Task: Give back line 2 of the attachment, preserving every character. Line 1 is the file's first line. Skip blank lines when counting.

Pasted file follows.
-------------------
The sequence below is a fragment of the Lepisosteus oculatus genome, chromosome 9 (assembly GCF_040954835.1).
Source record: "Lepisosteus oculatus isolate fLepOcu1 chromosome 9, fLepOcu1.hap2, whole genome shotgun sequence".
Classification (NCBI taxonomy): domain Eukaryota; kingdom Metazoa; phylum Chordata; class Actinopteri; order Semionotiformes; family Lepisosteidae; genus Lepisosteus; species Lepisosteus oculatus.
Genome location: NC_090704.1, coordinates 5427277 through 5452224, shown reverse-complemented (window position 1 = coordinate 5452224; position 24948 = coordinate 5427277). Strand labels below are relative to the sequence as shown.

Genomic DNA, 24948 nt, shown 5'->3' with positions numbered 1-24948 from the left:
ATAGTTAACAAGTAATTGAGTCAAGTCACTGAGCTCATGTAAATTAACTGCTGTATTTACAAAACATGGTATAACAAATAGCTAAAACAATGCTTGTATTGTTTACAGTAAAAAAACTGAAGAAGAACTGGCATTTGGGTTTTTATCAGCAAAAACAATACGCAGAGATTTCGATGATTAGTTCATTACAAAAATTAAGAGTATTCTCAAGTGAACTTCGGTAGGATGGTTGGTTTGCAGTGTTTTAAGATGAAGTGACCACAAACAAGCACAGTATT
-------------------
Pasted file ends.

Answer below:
Source record: "Lepisosteus oculatus isolate fLepOcu1 chromosome 9, fLepOcu1.hap2, whole genome shotgun sequence".